Schumer calls for speedy confirmation of Biden Cabinet picks


Senate Minority Leader Chuck Schumer says the violent mob at the Capitol last week underscored the need for a swift confirmation of President-elect Joe Biden’s national security picks

The Jan. 6 insurrection “showed us we need qualified Senate-confirmed people (not in an acting capacity) in key national security positions” on day one, including secretary of defense, secretary of homeland security, secretary of state, attorney general and others, Schumer wrote.

“The economic challenges our nation faces also require having key economic nominees confirmed and on the job ASAP,” he said.

His comments were part of a broader push by Biden allies to encourage speedy confirmations of some of his top nominees.

Before confirming them, the Senate will have to hold hearings for Biden’s nominees. As of Tuesday, only two hearings were officially scheduled — for homeland security nominee Alejandro Mayorkas and defense nominee Lloyd J. Austin. Both hearings were set for Jan. 19. People familiar with the decision say treasury secretary nominee Janet Yellen will get a hearing that day as well.

Cabinet nominees need 51 votes for confirmation. Republicans currently control the upper chamber, but control will flip after the Democratic victors in two Georgia special elections are seated.

The national security posts, including Defense and the Department of Homeland Security, were already a Biden transition team priority, but the matter has only grown more urgent because of the cyber attack believed to have been carried out by Russia, the threat from domestic extremists that turned into a violent insurrection on Jan. 6 and the surprise resignation Monday of Chad Wolf, the acting secretary of DHS.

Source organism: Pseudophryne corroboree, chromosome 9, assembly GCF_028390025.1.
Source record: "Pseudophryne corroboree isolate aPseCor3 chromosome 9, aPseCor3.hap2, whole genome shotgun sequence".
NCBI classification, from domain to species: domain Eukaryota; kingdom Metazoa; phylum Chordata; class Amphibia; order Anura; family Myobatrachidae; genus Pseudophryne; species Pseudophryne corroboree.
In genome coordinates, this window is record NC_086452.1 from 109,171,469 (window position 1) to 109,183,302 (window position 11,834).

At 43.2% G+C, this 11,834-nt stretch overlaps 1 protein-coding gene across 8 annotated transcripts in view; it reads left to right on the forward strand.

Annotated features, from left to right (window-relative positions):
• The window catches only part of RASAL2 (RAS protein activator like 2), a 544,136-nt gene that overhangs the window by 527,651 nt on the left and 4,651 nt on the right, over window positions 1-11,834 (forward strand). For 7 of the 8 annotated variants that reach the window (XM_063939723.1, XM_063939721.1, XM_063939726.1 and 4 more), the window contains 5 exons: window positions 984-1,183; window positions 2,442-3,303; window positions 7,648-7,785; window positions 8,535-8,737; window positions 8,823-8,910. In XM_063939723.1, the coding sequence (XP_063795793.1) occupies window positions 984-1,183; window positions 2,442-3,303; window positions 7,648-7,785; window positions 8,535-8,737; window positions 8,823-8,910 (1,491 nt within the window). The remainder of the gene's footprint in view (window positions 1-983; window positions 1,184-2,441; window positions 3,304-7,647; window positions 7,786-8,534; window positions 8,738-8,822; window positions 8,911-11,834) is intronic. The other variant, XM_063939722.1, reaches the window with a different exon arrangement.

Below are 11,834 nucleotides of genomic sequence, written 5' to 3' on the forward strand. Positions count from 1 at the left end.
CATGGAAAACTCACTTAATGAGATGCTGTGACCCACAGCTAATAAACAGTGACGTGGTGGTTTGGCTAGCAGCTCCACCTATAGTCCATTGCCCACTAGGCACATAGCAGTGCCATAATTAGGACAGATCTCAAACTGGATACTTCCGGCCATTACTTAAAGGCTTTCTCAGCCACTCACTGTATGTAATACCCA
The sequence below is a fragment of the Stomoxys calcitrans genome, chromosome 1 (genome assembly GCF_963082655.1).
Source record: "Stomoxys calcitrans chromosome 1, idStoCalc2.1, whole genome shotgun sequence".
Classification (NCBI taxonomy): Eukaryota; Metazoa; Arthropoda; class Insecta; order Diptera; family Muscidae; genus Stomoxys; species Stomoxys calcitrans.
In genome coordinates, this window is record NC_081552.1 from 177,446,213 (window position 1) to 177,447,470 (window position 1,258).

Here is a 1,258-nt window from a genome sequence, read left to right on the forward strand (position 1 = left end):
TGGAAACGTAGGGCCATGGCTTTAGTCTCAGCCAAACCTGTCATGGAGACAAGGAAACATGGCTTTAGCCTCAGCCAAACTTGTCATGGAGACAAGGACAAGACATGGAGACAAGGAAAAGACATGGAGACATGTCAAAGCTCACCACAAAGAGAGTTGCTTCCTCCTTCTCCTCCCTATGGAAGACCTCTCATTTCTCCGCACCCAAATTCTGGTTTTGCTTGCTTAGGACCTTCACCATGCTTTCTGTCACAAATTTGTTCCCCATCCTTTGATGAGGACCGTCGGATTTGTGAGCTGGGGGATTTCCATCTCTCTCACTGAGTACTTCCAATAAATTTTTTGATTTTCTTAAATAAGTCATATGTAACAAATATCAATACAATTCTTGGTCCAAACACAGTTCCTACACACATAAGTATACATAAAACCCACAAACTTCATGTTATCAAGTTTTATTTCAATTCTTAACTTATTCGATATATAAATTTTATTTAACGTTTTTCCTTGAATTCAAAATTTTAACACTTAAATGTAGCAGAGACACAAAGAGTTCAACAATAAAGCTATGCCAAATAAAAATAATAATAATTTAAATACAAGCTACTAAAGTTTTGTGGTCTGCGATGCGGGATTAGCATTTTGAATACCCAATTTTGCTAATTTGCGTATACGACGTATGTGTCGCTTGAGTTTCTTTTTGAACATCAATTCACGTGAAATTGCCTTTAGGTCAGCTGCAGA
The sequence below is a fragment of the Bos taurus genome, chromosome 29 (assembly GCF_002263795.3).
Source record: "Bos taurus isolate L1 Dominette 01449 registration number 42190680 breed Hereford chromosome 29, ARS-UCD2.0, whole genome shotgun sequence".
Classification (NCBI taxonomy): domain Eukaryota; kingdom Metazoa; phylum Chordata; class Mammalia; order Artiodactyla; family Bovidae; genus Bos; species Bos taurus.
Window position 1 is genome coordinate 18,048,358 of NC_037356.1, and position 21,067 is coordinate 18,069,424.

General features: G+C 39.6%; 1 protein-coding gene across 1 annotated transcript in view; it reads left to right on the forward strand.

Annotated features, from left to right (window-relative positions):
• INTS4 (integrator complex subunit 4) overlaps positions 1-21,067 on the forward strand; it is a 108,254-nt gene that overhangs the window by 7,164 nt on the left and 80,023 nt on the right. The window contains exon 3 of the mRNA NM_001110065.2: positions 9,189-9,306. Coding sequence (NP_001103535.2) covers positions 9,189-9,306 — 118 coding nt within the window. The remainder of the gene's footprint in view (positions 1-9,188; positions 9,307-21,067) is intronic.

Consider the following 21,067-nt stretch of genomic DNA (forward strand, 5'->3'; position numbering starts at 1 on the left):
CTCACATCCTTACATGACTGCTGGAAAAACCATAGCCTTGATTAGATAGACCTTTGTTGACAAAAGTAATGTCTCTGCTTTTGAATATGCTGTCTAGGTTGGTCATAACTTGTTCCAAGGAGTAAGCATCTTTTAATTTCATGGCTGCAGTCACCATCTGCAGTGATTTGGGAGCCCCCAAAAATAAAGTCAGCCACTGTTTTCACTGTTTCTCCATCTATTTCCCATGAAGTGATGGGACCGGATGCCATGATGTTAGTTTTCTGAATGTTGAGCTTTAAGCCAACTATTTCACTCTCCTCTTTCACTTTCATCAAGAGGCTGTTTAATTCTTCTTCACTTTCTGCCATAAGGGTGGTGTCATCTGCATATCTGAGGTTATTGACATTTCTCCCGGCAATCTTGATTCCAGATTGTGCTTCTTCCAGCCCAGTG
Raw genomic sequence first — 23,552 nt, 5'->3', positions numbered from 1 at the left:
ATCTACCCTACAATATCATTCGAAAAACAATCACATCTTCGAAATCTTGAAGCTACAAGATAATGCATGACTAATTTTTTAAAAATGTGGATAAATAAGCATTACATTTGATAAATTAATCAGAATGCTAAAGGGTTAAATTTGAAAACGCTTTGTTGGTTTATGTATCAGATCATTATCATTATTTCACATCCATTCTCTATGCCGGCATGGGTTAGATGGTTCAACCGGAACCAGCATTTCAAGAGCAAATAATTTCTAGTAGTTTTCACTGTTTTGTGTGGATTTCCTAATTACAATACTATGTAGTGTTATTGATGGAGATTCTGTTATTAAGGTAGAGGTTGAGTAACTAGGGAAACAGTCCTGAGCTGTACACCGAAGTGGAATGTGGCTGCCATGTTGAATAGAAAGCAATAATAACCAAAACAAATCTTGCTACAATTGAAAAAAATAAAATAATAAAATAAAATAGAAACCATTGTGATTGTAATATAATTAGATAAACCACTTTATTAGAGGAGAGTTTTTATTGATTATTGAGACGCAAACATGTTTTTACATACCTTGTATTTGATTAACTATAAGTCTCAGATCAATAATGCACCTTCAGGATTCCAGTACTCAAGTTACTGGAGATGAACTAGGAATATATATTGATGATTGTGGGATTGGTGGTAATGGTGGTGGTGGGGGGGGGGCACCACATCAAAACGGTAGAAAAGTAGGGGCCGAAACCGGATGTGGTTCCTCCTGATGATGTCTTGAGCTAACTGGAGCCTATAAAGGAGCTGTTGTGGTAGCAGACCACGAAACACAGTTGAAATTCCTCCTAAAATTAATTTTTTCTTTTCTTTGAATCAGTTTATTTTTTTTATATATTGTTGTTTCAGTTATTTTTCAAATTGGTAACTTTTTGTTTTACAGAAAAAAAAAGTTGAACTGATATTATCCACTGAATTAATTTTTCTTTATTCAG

“During this period, our country is vulnerable, and we cannot afford any delays getting a national security team in place,” said Michael Daniel, who served as a special assistant and cybersecurity coordinator to President Barack Obama.

In his letter, Schumer also warned that, even as Democrats seek “to mitigate and hopefully remove the immediate and ongoing danger President Trump poses to our country,” there is a need to “remain vigilant against potential threats and future violence” ahead of the inauguration.

“Our caucus will make sure that the events are fully investigated and every necessary security measure is in place,” he wrote.

Schumer told his caucus that delivering Americans $2,000 direct COVID relief payments would be the first priority. He also laid out a laundry list of other goals, including “bold legislation to defeat the climate crisis,” efforts to fix the health care and child care systems, plans to address income inequality and the pursuit of immigration, democracy and criminal justice reform.

“When and where we can, we will strive to make this important work bipartisan,” Schumer said. But he warned that if Republican “decide not to partner with us in our efforts to address these issues, we will not let that stop progress.”


Associated Press writers Ben Fox and Mary Clare Jalonick contributed to this report.